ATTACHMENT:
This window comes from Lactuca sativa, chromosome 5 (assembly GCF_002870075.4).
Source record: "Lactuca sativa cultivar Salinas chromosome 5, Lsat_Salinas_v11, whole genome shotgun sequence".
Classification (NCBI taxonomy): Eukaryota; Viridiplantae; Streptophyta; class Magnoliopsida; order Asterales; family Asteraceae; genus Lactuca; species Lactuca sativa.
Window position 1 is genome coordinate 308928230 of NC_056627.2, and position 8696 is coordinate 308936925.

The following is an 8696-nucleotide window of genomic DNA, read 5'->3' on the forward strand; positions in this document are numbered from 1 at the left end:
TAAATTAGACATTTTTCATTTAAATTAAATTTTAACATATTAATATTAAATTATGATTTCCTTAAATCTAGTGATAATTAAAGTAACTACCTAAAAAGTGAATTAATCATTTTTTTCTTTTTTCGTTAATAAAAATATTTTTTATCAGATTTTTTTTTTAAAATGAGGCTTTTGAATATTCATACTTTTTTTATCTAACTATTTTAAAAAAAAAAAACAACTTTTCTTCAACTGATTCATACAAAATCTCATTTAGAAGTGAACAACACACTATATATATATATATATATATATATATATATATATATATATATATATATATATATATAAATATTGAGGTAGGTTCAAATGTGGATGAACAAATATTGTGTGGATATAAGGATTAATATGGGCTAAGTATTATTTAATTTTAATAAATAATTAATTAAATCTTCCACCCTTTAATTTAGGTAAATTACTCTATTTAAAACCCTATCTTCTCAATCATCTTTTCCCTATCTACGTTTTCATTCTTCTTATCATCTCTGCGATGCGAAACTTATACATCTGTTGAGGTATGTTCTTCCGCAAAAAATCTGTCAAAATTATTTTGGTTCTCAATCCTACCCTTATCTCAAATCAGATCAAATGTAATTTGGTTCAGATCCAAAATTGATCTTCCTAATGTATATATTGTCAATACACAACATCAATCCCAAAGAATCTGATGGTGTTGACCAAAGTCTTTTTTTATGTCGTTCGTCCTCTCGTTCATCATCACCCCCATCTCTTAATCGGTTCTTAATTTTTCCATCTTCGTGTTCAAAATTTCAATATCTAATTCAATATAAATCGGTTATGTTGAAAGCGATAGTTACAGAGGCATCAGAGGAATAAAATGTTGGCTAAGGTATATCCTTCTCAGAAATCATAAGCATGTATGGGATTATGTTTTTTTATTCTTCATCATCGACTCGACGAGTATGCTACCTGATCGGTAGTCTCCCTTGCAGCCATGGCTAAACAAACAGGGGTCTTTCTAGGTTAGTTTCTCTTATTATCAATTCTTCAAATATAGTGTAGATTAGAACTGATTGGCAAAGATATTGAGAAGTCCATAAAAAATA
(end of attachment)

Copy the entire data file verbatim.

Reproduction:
This window comes from Lactuca sativa, chromosome 5 (assembly GCF_002870075.4).
Source record: "Lactuca sativa cultivar Salinas chromosome 5, Lsat_Salinas_v11, whole genome shotgun sequence".
Classification (NCBI taxonomy): Eukaryota; Viridiplantae; Streptophyta; class Magnoliopsida; order Asterales; family Asteraceae; genus Lactuca; species Lactuca sativa.
Window position 1 is genome coordinate 308928230 of NC_056627.2, and position 8696 is coordinate 308936925.

The following is an 8696-nucleotide window of genomic DNA, read 5'->3' on the forward strand; positions in this document are numbered from 1 at the left end:
TAAATTAGACATTTTTCATTTAAATTAAATTTTAACATATTAATATTAAATTATGATTTCCTTAAATCTAGTGATAATTAAAGTAACTACCTAAAAAGTGAATTAATCATTTTTTTCTTTTTTCGTTAATAAAAATATTTTTTATCAGATTTTTTTTTTAAAATGAGGCTTTTGAATATTCATACTTTTTTTATCTAACTATTTTAAAAAAAAAAAACAACTTTTCTTCAACTGATTCATACAAAATCTCATTTAGAAGTGAACAACACACTATATATATATATATATATATATATATATATATATATATATATATATATATATATATAAATATTGAGGTAGGTTCAAATGTGGATGAACAAATATTGTGTGGATATAAGGATTAATATGGGCTAAGTATTATTTAATTTTAATAAATAATTAATTAAATCTTCCACCCTTTAATTTAGGTAAATTACTCTATTTAAAACCCTATCTTCTCAATCATCTTTTCCCTATCTACGTTTTCATTCTTCTTATCATCTCTGCGATGCGAAACTTATACATCTGTTGAGGTATGTTCTTCCGCAAAAAATCTGTCAAAATTATTTTGGTTCTCAATCCTACCCTTATCTCAAATCAGATCAAATGTAATTTGGTTCAGATCCAAAATTGATCTTCCTAATGTATATATTGTCAATACACAACATCAATCCCAAAGAATCTGATGGTGTTGACCAAAGTCTTTTTTTATGTCGTTCGTCCTCTCGTTCATCATCACCCCCATCTCTTAATCGGTTCTTAATTTTTCCATCTTCGTGTTCAAAATTTCAATATCTAATTCAATATAAATCGGTTATGTTGAAAGCGATAGTTACAGAGGCATCAGAGGAATAAAATGTTGGCTAAGGTATATCCTTCTCAGAAATCATAAGCATGTATGGGATTATGTTTTTTTATTCTTCATCATCGACTCGACGAGTATGCTACCTGATCGGTAGTCTCCCTTGCAGCCATGGCTAAACAAACAGGGGTCTTTCTAGGTTAGTTTCTCTTATTATCAATTCTTCAAATATAGTGTAGATTAGAACTGATTGGCAAAGATATTGAGAAGTCCATAAAAAATA